Tuberculosis, which is a disease caused by the Mycobacterium tuberculosis (MTB) bacteria, remains to be one of the major public health concerns here in the Philippines. In the country, TB is the sixth biggest cause of death; thus, causing it to have one of the highest incidences of TB in Asia. Moreover, owing to the poor prescribing practices of physicians, as well as the sub-optimal compliance of patients with the antibiotic regimen, MTB strains which are resistant to known TB drugs (MDR-TB and XDR-TB) have been continually emerging, making the campaign for successful TB treatment very difficult to achieve. In addition to the problem of the emergence of resistant strains, drugs which are currently in use today for the treatment of TB have been producing undesirable side effects such as liver damage, blurred vision, abdominal pain, gastrointestinal problems, anemia, and bleeding. It is therefore imperative to search for more potent, selective, and safer drugs for the treatment of MTB infections, especially the drug resistant ones.

               The process of drug discovery and development is a relatively time consuming and expensive process, starting from the identification of candidate compounds, to the synthesis, characterization, and the evaluation for therapeutic efficacy. Computational methods, or in silico approaches, have made it possible to accelerate the pace of lead compound identification, validation, and optimization for drug discovery research. One of the most highly useful computational approaches in the search for novel drugs is structure-based virtual screening. This method involves the screening of large collections of databases of chemical structures (more commonly known as compound libraries) and then identifying which of these will bind favorably to, or potentially inhibit, a macromolecular target of interest (enzyme or receptor) that is established to be essential in the pathogenesis of the disease being studied. Docking simulations, in combination with scoring algorithms, can then evaluate the interactions and binding affinities of the ligands to the target, which in turn will yield information that can be utilized in prioritizing which compounds are to be synthesized and assayed for in vitro and in vivo studies.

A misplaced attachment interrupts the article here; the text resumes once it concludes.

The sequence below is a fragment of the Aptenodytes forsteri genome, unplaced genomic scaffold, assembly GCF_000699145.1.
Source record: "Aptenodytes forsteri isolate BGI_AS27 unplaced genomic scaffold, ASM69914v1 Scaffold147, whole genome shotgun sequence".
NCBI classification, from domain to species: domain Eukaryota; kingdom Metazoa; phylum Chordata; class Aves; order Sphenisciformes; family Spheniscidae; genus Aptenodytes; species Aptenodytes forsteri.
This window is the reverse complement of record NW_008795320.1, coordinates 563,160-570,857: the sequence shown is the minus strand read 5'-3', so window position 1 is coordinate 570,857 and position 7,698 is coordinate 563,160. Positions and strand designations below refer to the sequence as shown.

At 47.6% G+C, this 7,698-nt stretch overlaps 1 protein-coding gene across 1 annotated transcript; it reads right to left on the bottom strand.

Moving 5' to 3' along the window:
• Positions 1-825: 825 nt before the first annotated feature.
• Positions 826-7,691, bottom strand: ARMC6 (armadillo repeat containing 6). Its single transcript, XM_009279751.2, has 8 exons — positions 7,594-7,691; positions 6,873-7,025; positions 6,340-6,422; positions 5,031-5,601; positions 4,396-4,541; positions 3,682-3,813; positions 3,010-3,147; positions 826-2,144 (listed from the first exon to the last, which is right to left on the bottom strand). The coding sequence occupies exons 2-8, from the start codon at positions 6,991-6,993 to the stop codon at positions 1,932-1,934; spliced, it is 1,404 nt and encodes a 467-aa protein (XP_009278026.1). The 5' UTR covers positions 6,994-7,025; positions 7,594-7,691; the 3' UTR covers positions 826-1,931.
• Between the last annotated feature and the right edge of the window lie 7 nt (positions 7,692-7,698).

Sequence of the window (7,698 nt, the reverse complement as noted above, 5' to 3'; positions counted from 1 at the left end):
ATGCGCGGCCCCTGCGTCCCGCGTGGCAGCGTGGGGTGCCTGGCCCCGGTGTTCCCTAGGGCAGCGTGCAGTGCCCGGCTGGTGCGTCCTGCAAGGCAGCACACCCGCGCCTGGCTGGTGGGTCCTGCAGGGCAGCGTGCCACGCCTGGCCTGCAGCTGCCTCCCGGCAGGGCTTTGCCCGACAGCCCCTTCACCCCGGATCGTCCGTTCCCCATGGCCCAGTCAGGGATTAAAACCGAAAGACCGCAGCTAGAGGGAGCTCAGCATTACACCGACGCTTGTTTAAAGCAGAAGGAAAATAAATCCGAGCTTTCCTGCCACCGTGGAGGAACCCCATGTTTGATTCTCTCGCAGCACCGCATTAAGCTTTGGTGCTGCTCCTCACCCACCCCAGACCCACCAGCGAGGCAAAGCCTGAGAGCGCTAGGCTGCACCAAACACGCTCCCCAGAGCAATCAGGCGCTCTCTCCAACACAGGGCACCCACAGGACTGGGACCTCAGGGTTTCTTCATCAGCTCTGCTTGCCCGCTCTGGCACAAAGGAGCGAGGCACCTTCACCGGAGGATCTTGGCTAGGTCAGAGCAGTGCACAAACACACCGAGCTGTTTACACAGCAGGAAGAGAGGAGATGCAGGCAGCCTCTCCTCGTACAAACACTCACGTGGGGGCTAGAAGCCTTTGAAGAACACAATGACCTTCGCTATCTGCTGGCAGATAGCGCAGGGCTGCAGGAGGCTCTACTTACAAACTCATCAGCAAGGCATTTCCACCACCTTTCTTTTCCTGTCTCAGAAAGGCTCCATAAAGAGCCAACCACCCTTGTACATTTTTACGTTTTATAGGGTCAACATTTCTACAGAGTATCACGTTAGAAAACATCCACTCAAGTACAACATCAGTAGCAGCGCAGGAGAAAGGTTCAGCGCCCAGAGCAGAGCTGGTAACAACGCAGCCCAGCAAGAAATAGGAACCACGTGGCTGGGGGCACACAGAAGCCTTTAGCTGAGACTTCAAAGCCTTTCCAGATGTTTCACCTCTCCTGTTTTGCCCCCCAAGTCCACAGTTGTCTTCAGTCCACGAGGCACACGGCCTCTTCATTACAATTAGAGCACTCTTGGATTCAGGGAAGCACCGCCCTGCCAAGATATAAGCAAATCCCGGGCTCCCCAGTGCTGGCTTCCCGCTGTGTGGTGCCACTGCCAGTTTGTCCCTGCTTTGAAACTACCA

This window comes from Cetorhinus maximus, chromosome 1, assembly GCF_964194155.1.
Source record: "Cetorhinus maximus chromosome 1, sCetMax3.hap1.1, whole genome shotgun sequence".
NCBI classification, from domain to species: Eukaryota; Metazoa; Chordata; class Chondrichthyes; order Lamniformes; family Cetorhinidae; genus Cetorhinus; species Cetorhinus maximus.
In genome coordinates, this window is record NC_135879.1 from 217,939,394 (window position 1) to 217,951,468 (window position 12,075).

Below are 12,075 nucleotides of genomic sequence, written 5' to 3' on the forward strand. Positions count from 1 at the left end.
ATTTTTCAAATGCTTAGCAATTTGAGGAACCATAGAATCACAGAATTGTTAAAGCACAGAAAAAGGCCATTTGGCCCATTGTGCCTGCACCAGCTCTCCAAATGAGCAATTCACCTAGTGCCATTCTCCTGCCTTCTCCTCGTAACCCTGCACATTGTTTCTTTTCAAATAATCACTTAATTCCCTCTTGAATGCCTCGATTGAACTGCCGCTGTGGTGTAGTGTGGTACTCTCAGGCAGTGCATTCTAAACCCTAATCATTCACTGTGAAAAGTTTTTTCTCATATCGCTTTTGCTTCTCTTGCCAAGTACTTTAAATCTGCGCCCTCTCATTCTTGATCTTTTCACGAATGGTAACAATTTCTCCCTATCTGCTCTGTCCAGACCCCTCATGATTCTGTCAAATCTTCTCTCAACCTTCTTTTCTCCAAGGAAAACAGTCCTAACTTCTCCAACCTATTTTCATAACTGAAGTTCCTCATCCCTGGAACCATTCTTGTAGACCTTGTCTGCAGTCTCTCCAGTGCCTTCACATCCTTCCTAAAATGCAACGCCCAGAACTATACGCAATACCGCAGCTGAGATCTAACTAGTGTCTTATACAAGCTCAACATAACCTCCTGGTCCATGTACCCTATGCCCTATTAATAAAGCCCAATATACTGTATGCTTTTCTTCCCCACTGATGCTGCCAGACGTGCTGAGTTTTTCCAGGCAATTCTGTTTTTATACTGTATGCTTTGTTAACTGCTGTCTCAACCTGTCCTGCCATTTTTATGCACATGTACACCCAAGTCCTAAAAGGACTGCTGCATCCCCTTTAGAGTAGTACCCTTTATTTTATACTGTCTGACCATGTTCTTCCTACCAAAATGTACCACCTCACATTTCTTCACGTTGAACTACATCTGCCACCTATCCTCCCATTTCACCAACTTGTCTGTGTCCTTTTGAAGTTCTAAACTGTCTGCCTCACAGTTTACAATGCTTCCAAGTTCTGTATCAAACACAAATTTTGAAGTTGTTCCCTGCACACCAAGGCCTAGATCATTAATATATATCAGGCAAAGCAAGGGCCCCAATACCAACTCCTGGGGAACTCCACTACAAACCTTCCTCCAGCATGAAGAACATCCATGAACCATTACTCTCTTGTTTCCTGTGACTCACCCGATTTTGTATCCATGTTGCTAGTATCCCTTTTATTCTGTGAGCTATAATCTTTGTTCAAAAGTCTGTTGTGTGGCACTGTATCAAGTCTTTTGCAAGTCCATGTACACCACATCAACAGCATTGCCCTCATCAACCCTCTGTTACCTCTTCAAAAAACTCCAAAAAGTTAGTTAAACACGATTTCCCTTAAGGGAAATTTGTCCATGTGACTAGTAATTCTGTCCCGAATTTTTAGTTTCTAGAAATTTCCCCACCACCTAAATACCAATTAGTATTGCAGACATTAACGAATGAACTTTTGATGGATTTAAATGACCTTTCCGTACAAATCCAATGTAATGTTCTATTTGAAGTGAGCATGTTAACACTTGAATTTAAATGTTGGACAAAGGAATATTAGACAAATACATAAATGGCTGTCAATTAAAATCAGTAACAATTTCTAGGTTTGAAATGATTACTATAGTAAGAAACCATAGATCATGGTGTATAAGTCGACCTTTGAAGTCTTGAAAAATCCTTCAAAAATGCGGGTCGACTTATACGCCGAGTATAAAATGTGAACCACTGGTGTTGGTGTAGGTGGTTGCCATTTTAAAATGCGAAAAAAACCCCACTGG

The establishment of a computer-aided drug discovery research in UP Manila is the first in the Philippines, where it aims to respond to the pressing TB concerns of the Filipino people. Our research group is particularly interested with discovering new anti-tuberculosis drugs through virtual screening of numerous chemical libraries against novel TB enzyme targets. The computational research part is primarily composed of identification of target enzymes, structure-based pharmacophore screening, docking simulations, and in silico ADMET and TOPKAT calculations. The generated list of high-scoring, high-binding lead compounds that have favorable toxicity and solubility properties will then be prepared through chemical synthesis or through procurement from suppliers. Lastly, these compounds will then be subjected to in vitro cytotoxicity assay in order to further confirm their anti-TB activites.